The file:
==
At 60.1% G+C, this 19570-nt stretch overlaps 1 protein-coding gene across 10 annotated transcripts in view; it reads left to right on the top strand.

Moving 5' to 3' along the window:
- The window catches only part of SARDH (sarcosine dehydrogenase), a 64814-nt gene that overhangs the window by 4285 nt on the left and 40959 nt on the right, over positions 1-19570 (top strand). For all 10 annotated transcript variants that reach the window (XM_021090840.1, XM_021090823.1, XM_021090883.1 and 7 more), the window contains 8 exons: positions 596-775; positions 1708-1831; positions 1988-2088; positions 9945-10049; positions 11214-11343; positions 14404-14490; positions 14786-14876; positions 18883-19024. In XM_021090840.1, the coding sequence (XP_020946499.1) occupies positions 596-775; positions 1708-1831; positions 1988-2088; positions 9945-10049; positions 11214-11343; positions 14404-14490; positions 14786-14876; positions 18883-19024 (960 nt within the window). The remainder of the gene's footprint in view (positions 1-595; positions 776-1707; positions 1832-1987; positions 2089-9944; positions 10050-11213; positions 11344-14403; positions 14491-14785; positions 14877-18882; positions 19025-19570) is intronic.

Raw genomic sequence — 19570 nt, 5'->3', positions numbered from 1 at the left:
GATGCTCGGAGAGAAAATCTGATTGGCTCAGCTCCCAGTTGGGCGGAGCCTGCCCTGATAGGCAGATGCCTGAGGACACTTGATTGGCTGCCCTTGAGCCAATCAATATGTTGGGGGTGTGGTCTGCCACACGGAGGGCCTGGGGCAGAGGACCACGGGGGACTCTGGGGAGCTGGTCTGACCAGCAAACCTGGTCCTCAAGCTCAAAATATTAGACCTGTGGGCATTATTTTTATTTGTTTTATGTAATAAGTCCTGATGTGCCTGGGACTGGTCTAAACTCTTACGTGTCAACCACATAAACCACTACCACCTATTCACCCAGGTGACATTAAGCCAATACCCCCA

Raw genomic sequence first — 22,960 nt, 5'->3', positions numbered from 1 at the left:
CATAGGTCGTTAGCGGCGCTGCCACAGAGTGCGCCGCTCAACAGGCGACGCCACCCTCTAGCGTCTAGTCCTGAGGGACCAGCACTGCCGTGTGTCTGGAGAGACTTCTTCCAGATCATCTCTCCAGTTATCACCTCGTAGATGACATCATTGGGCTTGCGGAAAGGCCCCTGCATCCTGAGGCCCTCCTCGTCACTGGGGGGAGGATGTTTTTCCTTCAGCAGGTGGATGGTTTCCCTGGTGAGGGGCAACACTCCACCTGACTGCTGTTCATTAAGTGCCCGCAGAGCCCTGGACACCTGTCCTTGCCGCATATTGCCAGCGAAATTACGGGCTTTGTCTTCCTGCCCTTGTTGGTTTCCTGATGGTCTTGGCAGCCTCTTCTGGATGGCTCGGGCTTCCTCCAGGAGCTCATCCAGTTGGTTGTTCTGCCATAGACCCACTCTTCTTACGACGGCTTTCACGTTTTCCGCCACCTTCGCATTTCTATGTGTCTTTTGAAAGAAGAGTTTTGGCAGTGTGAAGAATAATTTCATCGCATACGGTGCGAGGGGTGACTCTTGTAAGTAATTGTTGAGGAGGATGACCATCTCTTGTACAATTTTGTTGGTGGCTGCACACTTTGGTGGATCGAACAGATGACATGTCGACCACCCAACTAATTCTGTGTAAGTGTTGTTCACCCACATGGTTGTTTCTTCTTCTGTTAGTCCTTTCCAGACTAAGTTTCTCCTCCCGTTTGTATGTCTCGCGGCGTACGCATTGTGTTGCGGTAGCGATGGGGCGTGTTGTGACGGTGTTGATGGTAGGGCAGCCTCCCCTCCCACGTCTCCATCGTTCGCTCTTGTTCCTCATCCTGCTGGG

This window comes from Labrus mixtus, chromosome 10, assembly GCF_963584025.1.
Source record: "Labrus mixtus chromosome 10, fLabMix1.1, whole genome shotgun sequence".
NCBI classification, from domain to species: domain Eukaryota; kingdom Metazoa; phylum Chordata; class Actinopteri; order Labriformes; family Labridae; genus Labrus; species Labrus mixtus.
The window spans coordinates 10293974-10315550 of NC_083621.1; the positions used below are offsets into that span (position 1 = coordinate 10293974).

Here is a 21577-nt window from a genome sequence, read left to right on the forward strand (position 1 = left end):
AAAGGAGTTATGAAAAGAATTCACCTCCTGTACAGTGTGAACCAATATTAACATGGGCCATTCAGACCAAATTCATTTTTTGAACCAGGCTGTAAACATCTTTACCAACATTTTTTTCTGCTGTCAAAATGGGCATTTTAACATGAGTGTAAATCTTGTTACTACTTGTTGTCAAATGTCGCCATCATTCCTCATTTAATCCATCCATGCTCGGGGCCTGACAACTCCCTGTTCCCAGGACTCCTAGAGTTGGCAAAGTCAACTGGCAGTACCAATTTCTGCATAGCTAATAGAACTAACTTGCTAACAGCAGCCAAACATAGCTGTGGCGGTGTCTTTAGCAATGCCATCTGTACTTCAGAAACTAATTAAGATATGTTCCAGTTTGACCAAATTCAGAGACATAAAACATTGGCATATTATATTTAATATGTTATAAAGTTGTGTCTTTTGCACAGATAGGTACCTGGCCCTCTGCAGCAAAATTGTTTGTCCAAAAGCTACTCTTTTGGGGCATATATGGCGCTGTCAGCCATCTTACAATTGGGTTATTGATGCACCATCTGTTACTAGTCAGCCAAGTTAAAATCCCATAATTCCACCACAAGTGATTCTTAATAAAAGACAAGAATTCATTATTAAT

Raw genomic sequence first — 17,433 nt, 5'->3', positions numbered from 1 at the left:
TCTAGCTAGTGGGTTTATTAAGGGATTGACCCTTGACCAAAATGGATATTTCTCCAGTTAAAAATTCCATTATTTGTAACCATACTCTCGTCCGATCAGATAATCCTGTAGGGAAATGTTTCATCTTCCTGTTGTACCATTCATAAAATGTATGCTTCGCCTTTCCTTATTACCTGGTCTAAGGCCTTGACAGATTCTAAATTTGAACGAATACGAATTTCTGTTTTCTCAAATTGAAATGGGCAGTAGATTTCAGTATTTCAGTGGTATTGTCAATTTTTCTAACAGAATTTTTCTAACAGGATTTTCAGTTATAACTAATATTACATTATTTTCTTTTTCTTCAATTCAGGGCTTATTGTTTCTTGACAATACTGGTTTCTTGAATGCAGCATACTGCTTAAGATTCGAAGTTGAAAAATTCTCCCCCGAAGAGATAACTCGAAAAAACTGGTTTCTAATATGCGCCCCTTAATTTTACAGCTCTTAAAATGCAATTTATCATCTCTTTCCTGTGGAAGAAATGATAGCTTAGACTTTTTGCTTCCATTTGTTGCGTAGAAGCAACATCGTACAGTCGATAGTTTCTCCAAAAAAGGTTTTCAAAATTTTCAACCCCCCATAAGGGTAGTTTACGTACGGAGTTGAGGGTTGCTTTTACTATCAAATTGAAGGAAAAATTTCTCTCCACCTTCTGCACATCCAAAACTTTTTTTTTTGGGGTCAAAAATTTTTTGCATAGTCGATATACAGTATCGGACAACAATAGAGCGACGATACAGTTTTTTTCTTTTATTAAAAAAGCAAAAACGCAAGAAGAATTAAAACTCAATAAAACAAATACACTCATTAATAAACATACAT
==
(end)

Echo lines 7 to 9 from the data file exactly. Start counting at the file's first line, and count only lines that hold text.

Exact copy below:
CATAGGTCGTTAGCGGCGCTGCCACAGAGTGCGCCGCTCAACAGGCGACGCCACCCTCTAGCGTCTAGTCCTGAGGGACCAGCACTGCCGTGTGTCTGGAGAGACTTCTTCCAGATCATCTCTCCAGTTATCACCTCGTAGATGACATCATTGGGCTTGCGGAAAGGCCCCTGCATCCTGAGGCCCTCCTCGTCACTGGGGGGAGGATGTTTTTCCTTCAGCAGGTGGATGGTTTCCCTGGTGAGGGGCAACACTCCACCTGACTGCTGTTCATTAAGTGCCCGCAGAGCCCTGGACACCTGTCCTTGCCGCATATTGCCAGCGAAATTACGGGCTTTGTCTTCCTGCCCTTGTTGGTTTCCTGATGGTCTTGGCAGCCTCTTCTGGATGGCTCGGGCTTCCTCCAGGAGCTCATCCAGTTGGTTGTTCTGCCATAGACCCACTCTTCTTACGACGGCTTTCACGTTTTCCGCCACCTTCGCATTTCTATGTGTCTTTTGAAAGAAGAGTTTTGGCAGTGTGAAGAATAATTTCATCGCATACGGTGCGAGGGGTGACTCTTGTAAGTAATTGTTGAGGAGGATGACCATCTCTTGTACAATTTTGTTGGTGGCTGCACACTTTGGTGGATCGAACAGATGACATGTCGACCACCCAACTAATTCTGTGTAAGTGTTGTTCACCCACATGGTTGTTTCTTCTTCTGTTAGTCCTTTCCAGACTAAGTTTCTCCTCCCGTTTGTATGTCTCGCGGCGTACGCATTGTGTTGCGGTAGCGATGGGGCGTGTTGTGACGGTGTTGATGGTAGGGCAGCCTCCCCTCCCACGTCTCCATCGTTCGCTCTTGTTCCTCATCCTGCTGGG

This window comes from Labrus mixtus, chromosome 10, assembly GCF_963584025.1.
Source record: "Labrus mixtus chromosome 10, fLabMix1.1, whole genome shotgun sequence".